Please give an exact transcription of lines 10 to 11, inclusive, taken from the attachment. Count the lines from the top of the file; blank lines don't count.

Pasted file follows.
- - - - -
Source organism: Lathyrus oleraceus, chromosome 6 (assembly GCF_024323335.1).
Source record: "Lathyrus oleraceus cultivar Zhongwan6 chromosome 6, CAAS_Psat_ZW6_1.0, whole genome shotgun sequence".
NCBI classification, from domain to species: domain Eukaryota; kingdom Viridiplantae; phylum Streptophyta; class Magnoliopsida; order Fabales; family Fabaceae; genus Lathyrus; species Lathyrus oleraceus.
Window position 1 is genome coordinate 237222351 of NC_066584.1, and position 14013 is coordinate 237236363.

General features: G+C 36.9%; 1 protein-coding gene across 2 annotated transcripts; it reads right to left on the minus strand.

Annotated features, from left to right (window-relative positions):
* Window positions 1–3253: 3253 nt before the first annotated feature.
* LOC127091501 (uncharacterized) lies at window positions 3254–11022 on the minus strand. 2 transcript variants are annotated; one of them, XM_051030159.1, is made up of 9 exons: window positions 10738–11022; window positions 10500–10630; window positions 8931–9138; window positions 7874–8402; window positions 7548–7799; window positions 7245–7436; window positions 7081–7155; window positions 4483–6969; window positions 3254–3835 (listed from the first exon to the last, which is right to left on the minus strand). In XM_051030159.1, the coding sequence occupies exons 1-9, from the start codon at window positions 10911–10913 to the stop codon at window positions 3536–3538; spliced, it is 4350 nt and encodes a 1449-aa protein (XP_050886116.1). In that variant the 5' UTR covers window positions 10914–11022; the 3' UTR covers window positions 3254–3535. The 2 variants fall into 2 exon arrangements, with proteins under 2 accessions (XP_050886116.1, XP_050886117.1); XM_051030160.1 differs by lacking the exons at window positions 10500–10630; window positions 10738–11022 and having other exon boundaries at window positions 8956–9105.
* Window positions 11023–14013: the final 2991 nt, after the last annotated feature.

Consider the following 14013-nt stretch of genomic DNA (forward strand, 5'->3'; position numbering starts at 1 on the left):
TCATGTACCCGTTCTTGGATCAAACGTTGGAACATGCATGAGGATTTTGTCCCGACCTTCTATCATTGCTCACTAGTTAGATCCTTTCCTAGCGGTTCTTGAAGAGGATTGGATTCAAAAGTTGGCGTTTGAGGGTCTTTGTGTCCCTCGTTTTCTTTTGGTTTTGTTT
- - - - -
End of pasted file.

Consider the following 14013-nt stretch of genomic DNA (forward strand, 5'->3'; position numbering starts at 1 on the left):
TCATGTACCCGTTCTTGGATCAAACGTTGGAACATGCATGAGGATTTTGTCCCGACCTTCTATCATTGCTCACTAGTTAGATCCTTTCCTAGCGGTTCTTGAAGAGGATTGGATTCAAAAGTTGGCGTTTGAGGGTCTTTGTGTCCCTCGTTTTCTTTTGGTTTTGTTT